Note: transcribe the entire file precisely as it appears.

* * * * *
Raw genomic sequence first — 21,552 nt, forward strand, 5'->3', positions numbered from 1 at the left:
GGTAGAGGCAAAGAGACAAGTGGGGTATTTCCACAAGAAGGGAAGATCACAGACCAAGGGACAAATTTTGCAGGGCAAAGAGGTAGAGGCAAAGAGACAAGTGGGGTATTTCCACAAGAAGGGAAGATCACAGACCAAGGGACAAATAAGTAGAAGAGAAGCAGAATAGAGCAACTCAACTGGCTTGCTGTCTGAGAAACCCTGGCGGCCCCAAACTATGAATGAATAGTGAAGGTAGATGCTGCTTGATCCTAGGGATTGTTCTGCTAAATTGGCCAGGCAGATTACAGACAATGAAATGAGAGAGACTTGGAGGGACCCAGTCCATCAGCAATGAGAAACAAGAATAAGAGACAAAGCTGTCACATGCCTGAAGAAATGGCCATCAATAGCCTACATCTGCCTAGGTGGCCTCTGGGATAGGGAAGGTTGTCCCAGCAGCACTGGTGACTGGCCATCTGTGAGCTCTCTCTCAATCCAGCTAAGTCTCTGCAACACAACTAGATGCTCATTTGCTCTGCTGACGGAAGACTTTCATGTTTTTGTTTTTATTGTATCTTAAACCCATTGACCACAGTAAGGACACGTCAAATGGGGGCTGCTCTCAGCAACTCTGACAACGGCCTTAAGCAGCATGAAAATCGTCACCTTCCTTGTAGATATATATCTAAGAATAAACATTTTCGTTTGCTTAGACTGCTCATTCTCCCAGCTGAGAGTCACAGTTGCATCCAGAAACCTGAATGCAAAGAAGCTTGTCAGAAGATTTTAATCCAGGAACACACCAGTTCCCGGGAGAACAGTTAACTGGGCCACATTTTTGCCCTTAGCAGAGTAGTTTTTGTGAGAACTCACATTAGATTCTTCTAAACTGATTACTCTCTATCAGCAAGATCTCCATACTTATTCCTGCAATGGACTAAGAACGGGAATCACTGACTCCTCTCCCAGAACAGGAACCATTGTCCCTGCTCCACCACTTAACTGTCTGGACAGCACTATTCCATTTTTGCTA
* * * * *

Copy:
Raw genomic sequence first — 21,552 nt, forward strand, 5'->3', positions numbered from 1 at the left:
GGTAGAGGCAAAGAGACAAGTGGGGTATTTCCACAAGAAGGGAAGATCACAGACCAAGGGACAAATTTTGCAGGGCAAAGAGGTAGAGGCAAAGAGACAAGTGGGGTATTTCCACAAGAAGGGAAGATCACAGACCAAGGGACAAATAAGTAGAAGAGAAGCAGAATAGAGCAACTCAACTGGCTTGCTGTCTGAGAAACCCTGGCGGCCCCAAACTATGAATGAATAGTGAAGGTAGATGCTGCTTGATCCTAGGGATTGTTCTGCTAAATTGGCCAGGCAGATTACAGACAATGAAATGAGAGAGACTTGGAGGGACCCAGTCCATCAGCAATGAGAAACAAGAATAAGAGACAAAGCTGTCACATGCCTGAAGAAATGGCCATCAATAGCCTACATCTGCCTAGGTGGCCTCTGGGATAGGGAAGGTTGTCCCAGCAGCACTGGTGACTGGCCATCTGTGAGCTCTCTCTCAATCCAGCTAAGTCTCTGCAACACAACTAGATGCTCATTTGCTCTGCTGACGGAAGACTTTCATGTTTTTGTTTTTATTGTATCTTAAACCCATTGACCACAGTAAGGACACGTCAAATGGGGGCTGCTCTCAGCAACTCTGACAACGGCCTTAAGCAGCATGAAAATCGTCACCTTCCTTGTAGATATATATCTAAGAATAAACATTTTCGTTTGCTTAGACTGCTCATTCTCCCAGCTGAGAGTCACAGTTGCATCCAGAAACCTGAATGCAAAGAAGCTTGTCAGAAGATTTTAATCCAGGAACACACCAGTTCCCGGGAGAACAGTTAACTGGGCCACATTTTTGCCCTTAGCAGAGTAGTTTTTGTGAGAACTCACATTAGATTCTTCTAAACTGATTACTCTCTATCAGCAAGATCTCCATACTTATTCCTGCAATGGACTAAGAACGGGAATCACTGACTCCTCTCCCAGAACAGGAACCATTGTCCCTGCTCCACCACTTAACTGTCTGGACAGCACTATTCCATTTTTGCTA